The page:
A new world of currency disorder looms

At the end of January, Russia held foreign currency reserves worth $469bn. This hoard was born of the prudence taught by its 1998 default and, hoped Vladimir Putin, also a guarantee of its financial independence. But, as his “special military operation” in Ukraine began, he learnt that more than half of his reserves were frozen. His enemies’ currencies ceased to be usable money. This action is not only significant for Russia. A targeted demonetisation of the world’s most globalised currencies has big implications.

Money is a public good. A global money — one that people rely upon in their cross-border transactions and investment decisions — is a global public good. But the providers of that public good are national governments. Even under the old gold exchange standard, that was the case. In our era of fiat (government-made) currency, since 1971 that has been even more obviously the case. In the third quarter of 2021, 59 per cent of global foreign currency reserves were denominated in dollars, another 20 per cent in euros, 6 per cent in yen and 5 per cent in sterling. China’s renminbi still made up less than 3 per cent of global reserves. Today, global monies are issued by the US and its allies, including small ones. (See charts.)

Bar chart of Composition of global official reserves (Jan 2022, $tn) Total = $15.3tn showing Currencies are the dominant form of reserve asset

This is not the result of a plot. Useful monies are those of open economies with liquid financial markets, monetary stability and the rule of law. Yet the weaponisation of those currencies and of the financial systems that handle them undermines those properties for any holder who fears being targeted. Sanctions on Russia’s central bank are a shock. Who, governments ask, is next? What does it mean for our sovereignty?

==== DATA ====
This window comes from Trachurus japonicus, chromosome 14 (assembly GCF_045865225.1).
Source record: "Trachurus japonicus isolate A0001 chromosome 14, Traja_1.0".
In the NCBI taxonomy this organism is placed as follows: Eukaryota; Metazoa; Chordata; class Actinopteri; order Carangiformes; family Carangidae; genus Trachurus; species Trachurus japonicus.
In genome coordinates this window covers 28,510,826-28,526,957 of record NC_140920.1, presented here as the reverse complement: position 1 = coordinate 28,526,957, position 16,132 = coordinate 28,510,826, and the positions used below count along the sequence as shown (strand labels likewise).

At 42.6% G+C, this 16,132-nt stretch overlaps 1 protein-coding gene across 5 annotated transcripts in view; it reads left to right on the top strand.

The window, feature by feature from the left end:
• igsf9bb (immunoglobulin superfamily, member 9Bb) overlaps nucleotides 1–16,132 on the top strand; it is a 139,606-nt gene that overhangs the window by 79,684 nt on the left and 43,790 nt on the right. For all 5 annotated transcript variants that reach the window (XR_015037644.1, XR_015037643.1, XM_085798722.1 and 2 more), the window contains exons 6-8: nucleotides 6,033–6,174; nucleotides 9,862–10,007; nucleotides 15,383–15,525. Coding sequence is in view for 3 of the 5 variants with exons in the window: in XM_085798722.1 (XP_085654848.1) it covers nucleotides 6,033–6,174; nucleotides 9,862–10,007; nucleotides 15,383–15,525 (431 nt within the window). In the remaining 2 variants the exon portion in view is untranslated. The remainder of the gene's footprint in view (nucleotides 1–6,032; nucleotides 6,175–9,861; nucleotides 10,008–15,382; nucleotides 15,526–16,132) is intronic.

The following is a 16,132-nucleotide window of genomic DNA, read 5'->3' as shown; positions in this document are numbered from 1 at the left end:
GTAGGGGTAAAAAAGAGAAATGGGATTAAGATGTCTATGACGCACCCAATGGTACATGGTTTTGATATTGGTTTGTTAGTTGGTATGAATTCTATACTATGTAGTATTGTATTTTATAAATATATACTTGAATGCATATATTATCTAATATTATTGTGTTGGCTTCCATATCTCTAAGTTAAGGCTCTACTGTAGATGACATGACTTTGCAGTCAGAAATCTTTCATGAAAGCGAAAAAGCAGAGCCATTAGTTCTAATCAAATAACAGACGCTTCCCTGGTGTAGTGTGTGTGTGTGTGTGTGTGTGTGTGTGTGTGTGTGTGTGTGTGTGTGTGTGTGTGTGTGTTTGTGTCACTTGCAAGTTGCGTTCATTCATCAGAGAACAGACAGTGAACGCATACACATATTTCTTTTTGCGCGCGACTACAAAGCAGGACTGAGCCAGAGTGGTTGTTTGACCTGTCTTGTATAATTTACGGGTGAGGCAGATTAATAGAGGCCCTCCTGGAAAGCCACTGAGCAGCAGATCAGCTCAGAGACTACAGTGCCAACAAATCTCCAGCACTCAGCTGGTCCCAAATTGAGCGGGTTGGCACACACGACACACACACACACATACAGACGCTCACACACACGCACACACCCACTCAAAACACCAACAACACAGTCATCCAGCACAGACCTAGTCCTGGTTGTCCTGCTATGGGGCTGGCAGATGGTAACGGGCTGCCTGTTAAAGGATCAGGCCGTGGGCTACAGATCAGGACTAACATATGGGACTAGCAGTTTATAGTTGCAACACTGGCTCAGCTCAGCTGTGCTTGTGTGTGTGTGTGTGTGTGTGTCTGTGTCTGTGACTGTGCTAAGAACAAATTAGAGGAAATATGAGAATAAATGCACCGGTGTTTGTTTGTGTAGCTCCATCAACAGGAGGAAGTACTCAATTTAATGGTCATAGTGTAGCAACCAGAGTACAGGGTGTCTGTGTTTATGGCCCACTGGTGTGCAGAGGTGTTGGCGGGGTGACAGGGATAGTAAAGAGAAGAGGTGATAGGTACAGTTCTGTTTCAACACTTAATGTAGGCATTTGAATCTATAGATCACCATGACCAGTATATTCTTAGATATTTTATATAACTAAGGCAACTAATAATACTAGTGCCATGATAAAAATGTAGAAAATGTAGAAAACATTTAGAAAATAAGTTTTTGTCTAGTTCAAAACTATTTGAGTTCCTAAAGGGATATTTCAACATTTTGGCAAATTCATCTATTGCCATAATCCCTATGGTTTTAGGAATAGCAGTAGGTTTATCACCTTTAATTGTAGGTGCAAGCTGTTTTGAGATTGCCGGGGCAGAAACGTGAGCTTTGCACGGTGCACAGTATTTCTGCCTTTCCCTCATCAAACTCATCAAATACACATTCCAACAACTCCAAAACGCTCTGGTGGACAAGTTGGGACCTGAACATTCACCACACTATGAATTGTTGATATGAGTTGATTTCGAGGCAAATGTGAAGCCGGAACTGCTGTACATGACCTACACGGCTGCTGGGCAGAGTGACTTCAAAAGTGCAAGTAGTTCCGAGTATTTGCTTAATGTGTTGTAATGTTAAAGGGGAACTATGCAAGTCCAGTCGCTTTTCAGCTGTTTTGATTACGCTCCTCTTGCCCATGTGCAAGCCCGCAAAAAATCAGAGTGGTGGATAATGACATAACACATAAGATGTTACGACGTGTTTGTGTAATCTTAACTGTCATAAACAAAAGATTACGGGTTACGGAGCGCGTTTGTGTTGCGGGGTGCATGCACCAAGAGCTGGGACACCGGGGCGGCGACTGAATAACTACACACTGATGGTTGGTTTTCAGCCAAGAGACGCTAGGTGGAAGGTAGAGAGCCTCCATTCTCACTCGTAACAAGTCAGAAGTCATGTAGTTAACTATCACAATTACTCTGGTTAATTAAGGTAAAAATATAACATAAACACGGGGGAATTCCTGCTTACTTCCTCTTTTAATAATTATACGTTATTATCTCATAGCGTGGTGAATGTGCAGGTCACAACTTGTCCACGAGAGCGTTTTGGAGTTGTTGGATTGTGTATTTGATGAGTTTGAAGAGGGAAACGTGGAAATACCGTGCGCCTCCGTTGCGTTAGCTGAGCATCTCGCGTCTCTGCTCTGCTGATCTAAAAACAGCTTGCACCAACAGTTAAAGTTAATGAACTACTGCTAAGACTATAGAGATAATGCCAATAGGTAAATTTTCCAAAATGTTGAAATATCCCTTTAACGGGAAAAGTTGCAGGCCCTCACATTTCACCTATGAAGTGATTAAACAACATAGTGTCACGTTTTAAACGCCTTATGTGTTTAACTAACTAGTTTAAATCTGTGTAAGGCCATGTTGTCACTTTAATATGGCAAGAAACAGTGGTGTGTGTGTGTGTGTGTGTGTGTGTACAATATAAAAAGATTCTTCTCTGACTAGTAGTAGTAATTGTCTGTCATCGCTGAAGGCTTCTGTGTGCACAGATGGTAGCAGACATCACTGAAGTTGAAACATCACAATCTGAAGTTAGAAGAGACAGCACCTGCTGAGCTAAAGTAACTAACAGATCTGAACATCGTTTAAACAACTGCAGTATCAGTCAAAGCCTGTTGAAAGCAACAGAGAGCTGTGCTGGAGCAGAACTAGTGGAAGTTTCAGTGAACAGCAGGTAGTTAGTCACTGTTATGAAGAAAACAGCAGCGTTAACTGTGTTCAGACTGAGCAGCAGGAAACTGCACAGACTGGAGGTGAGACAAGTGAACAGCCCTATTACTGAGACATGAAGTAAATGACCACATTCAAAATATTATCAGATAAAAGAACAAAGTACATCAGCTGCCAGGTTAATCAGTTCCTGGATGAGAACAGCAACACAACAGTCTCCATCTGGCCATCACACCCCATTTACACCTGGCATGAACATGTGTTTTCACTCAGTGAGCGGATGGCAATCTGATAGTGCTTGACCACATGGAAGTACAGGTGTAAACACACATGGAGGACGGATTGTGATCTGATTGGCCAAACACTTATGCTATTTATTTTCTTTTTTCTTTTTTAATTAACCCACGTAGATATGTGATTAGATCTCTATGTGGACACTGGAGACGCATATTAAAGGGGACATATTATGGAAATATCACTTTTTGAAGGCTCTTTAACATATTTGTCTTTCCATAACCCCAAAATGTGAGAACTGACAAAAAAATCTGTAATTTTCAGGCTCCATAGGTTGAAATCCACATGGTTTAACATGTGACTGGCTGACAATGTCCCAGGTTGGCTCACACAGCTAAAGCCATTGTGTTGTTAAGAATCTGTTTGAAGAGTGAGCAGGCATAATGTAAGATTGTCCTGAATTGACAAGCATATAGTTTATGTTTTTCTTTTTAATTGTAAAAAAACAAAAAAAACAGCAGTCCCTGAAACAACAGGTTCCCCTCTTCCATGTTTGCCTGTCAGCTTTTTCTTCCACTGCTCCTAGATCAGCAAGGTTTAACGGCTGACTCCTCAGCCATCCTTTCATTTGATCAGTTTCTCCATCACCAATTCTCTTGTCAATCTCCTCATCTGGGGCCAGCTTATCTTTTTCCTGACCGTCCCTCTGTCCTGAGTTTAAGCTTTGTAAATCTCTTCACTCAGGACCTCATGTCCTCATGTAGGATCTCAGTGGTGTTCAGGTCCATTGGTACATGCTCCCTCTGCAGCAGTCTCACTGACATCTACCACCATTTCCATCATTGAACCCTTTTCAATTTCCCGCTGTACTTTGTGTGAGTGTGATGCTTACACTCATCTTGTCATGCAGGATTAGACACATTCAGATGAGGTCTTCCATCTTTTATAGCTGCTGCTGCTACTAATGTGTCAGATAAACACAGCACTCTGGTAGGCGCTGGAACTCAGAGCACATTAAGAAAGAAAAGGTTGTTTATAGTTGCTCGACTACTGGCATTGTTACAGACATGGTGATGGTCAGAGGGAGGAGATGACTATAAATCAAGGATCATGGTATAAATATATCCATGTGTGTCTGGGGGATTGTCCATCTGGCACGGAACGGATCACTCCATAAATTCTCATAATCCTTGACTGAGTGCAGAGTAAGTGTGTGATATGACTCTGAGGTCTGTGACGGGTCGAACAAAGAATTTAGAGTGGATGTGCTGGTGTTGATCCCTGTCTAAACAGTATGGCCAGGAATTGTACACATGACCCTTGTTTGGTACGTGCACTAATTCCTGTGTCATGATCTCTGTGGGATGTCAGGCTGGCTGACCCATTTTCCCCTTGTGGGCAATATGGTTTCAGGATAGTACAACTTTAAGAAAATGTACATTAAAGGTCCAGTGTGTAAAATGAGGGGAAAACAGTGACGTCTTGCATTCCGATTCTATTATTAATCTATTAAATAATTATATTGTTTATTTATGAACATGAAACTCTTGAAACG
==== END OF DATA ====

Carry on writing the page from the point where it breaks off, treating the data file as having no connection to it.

One can object to the west’s actions on narrowly economic grounds: the weaponisation of currencies will fragment the world economy and make it less efficient. That, one might respond, is true, but ever more irrelevant in a world of severe international tensions. Yes, it is another force for deglobalisation, but many will ask “so what?”. A more worrying objection for western policymakers is that using these weapons might damage them. Will the rest of the world not rush to find ways of transacting and storing value that circumvent the currencies and financial markets of the US and its allies? Is that not what China is trying to do right now?

It is. In principle, one could imagine four replacements for today’s globalised national currencies: private currencies (such as bitcoin); commodity money (such as gold); a global fiat currency (such as the IMF’s special drawing rights); or another national currency, most obviously China’s. The first is inconceivable: the market value of all cryptocurrencies is currently $2tn, a mere 16 per cent of world foreign exchange reserves, while transacting in cryptocurrencies directly is impossibly cumbersome. Gold can be a reserve asset, but is hopeless in making transactions. There is also no chance of agreeing on a global currency of sufficient weight even to replace reserves, let alone be a global transactions vehicle.